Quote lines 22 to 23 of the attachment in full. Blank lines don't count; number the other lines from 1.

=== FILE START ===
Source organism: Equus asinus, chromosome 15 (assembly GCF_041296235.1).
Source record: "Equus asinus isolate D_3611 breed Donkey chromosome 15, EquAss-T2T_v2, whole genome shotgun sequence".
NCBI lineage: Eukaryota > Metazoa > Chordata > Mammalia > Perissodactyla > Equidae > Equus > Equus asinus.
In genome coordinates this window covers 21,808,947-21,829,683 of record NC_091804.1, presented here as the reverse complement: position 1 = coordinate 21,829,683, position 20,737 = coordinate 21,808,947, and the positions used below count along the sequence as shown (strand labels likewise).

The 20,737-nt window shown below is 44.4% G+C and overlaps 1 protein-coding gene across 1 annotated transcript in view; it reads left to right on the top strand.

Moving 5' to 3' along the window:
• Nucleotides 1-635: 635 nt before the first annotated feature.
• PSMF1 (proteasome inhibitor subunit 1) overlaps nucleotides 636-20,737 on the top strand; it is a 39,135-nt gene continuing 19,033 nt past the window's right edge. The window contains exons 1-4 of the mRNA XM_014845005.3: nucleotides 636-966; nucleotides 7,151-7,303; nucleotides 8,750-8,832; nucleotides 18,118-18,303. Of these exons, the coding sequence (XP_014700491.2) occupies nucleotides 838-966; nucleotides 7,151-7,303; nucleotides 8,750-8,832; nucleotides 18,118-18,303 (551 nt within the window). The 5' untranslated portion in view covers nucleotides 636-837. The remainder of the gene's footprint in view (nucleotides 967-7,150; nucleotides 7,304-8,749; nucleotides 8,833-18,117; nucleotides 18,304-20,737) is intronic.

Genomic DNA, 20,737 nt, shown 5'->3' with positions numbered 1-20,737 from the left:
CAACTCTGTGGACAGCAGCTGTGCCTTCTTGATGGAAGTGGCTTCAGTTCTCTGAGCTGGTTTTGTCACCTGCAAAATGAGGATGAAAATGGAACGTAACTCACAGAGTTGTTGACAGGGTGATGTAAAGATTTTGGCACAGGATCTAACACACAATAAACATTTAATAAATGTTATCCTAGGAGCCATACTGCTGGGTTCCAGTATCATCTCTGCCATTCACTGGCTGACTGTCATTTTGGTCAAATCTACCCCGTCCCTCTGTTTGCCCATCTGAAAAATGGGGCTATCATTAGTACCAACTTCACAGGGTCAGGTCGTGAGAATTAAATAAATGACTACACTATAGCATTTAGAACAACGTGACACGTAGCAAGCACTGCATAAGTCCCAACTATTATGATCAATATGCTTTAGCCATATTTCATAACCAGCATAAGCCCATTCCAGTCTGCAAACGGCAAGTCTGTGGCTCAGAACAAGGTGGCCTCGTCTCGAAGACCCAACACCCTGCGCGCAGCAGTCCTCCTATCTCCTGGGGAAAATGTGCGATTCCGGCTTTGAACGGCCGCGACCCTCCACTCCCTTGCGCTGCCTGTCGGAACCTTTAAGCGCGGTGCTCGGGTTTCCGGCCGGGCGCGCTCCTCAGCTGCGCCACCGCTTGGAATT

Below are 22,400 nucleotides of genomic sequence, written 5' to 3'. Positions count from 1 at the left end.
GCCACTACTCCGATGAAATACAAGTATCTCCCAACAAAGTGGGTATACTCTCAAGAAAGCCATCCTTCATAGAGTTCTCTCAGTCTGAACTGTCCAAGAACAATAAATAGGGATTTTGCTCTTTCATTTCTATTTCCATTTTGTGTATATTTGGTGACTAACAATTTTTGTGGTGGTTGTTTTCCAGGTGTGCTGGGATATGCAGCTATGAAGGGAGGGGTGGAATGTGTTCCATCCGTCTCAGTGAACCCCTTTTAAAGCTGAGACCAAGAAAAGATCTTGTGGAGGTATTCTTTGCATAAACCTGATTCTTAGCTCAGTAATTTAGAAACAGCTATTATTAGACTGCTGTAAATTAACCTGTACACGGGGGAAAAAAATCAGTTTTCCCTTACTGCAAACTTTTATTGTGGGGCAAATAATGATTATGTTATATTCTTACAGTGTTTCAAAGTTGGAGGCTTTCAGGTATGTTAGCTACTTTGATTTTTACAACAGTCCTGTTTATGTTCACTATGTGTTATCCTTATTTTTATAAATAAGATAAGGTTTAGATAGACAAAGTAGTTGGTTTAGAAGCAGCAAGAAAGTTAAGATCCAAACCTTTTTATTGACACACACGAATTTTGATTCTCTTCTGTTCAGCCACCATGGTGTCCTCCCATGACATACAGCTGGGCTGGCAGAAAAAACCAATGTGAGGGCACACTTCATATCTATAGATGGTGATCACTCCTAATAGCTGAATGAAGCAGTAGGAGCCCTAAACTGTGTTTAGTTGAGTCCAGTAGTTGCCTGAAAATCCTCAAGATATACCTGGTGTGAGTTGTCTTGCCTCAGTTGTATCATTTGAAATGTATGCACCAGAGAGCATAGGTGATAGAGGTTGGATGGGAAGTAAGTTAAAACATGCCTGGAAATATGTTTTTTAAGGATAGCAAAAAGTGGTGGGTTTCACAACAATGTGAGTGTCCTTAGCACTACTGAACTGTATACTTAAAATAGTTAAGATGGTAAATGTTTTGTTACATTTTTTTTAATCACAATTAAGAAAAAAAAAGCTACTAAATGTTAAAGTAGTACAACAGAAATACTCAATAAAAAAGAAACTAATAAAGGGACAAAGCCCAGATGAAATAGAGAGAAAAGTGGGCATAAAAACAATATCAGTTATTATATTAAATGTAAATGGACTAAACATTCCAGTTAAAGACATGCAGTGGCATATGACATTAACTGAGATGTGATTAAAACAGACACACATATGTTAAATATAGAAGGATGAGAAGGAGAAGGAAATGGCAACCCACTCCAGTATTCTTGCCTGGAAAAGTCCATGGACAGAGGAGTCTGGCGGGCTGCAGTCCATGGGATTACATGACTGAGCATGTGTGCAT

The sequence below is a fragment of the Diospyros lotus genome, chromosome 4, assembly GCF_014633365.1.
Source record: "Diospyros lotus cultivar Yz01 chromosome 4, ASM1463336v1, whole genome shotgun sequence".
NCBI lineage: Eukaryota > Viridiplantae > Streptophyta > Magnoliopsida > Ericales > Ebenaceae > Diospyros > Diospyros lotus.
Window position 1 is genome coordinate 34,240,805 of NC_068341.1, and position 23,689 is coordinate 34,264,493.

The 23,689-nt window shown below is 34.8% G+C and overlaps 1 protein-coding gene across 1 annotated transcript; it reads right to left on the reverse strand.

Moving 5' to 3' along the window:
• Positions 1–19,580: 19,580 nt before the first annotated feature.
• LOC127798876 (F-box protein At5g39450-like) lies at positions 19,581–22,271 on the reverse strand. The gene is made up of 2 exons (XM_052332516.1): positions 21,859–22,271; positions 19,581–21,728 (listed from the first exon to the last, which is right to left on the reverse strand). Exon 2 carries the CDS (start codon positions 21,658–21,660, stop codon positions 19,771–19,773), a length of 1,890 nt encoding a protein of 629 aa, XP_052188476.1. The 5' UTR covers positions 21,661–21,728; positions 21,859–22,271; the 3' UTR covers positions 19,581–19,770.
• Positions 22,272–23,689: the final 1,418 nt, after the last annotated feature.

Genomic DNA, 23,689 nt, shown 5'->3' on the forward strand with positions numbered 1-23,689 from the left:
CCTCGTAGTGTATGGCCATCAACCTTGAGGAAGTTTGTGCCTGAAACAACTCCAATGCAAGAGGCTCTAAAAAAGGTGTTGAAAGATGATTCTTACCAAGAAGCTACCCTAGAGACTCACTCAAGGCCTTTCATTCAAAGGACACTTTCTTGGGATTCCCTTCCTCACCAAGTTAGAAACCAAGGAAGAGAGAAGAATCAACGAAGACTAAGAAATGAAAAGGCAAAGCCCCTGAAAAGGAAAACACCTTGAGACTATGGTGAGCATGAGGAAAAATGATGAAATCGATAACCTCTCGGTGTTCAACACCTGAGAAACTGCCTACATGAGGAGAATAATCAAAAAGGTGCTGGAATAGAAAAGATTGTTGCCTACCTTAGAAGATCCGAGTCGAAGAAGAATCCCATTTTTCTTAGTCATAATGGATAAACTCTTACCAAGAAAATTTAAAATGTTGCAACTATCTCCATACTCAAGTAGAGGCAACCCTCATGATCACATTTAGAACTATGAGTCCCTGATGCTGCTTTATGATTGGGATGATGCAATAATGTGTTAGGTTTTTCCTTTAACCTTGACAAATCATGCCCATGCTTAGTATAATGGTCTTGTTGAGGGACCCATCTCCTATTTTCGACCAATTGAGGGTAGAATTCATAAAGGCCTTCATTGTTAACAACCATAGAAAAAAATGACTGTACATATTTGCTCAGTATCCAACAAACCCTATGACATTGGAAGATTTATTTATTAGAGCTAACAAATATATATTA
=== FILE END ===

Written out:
Genomic DNA, 23,689 nt, shown 5'->3' on the forward strand with positions numbered 1-23,689 from the left:
CCTCGTAGTGTATGGCCATCAACCTTGAGGAAGTTTGTGCCTGAAACAACTCCAATGCAAGAGGCTCTAAAAAAGGTGTTGAAAGATGATTCTTACCAAGAAGCTACCCTAGAGACTCACTCAAGGCCTTTCATTCAAAGGACACTTTCTTGGGATTCCCTTCCTCACCAAGTTAGAAACCAAGGAAGAGAGAAGAATCAACGAAGACTAAGAAATGAAAAGGCAAAGCCCCTGAAAAGGAAAACACCTTGAGACTATGGTGAGCATGAGGAAAAATGATGAAATCGATAACCTCTCGGTGTTCAACACCTGAGAAACTGCCTACATGAGGAGAATAATCAAAAAGGTGCTGGAATAGAAAAGATTGTTGCCTACCTTAGAAGATCCGAGTCGAAGAAGAATCCCATTTTTCTTAGTCATAATGGATAAACTCTTACCAAGAAAATTTAAAATGTTGCAACTATCTCCATACTCAAGTAGAGGCAACCCTCATGATCACATTTAGAACTATGAGTCCCTGATGCTGCTTTATGATTGGGATGATGCAATAATGTGTTAGGTTTTTCCTTTAACCTTGACAAATCATGCCCATGCTTAGTATAATGGTCTTGTTGAGGGACCCATCTCCTATTTTCGACCAATTGAGGGTAGAATTCATAAAGGCCTTCATTGTTAACAACCATAGAAAAAAATGACTGTACATATTTGCTCAGTATCCAACAAACCCTATGACATTGGAAGATTTATTTATTAGAGCTAACAAATATATATTA